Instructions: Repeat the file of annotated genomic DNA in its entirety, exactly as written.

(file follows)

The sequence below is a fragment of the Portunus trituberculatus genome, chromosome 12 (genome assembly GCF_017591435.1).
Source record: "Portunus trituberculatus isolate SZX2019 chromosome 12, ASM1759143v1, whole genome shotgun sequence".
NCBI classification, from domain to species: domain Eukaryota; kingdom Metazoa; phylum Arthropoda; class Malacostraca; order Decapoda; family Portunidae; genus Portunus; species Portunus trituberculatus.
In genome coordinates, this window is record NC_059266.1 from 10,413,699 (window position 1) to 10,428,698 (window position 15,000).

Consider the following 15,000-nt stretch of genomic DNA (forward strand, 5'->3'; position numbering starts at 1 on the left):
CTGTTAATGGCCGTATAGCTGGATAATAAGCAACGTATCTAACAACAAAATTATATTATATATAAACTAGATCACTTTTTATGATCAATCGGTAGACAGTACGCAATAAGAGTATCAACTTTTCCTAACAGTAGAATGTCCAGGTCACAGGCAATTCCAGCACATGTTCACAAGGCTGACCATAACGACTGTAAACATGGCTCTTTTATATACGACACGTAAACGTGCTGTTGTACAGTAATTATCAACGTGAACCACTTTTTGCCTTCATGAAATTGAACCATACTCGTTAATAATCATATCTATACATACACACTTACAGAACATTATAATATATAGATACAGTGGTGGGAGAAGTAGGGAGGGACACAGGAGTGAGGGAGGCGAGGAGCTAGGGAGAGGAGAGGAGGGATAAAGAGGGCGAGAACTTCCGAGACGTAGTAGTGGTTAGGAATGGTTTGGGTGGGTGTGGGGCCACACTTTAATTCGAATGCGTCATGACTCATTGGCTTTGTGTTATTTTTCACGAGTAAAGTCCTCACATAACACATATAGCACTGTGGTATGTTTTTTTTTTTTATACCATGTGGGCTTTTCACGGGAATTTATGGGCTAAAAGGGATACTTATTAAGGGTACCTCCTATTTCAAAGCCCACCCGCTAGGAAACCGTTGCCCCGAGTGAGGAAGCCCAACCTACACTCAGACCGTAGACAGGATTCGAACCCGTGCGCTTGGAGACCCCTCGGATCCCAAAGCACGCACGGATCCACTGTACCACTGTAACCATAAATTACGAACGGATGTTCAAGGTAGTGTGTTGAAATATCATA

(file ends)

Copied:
The sequence below is a fragment of the Portunus trituberculatus genome, chromosome 12 (genome assembly GCF_017591435.1).
Source record: "Portunus trituberculatus isolate SZX2019 chromosome 12, ASM1759143v1, whole genome shotgun sequence".
NCBI classification, from domain to species: domain Eukaryota; kingdom Metazoa; phylum Arthropoda; class Malacostraca; order Decapoda; family Portunidae; genus Portunus; species Portunus trituberculatus.
In genome coordinates, this window is record NC_059266.1 from 10,413,699 (window position 1) to 10,428,698 (window position 15,000).

Consider the following 15,000-nt stretch of genomic DNA (forward strand, 5'->3'; position numbering starts at 1 on the left):
CTGTTAATGGCCGTATAGCTGGATAATAAGCAACGTATCTAACAACAAAATTATATTATATATAAACTAGATCACTTTTTATGATCAATCGGTAGACAGTACGCAATAAGAGTATCAACTTTTCCTAACAGTAGAATGTCCAGGTCACAGGCAATTCCAGCACATGTTCACAAGGCTGACCATAACGACTGTAAACATGGCTCTTTTATATACGACACGTAAACGTGCTGTTGTACAGTAATTATCAACGTGAACCACTTTTTGCCTTCATGAAATTGAACCATACTCGTTAATAATCATATCTATACATACACACTTACAGAACATTATAATATATAGATACAGTGGTGGGAGAAGTAGGGAGGGACACAGGAGTGAGGGAGGCGAGGAGCTAGGGAGAGGAGAGGAGGGATAAAGAGGGCGAGAACTTCCGAGACGTAGTAGTGGTTAGGAATGGTTTGGGTGGGTGTGGGGCCACACTTTAATTCGAATGCGTCATGACTCATTGGCTTTGTGTTATTTTTCACGAGTAAAGTCCTCACATAACACATATAGCACTGTGGTATGTTTTTTTTTTTTATACCATGTGGGCTTTTCACGGGAATTTATGGGCTAAAAGGGATACTTATTAAGGGTACCTCCTATTTCAAAGCCCACCCGCTAGGAAACCGTTGCCCCGAGTGAGGAAGCCCAACCTACACTCAGACCGTAGACAGGATTCGAACCCGTGCGCTTGGAGACCCCTCGGATCCCAAAGCACGCACGGATCCACTGTACCACTGTAACCATAAATTACGAACGGATGTTCAAGGTAGTGTGTTGAAATATCATA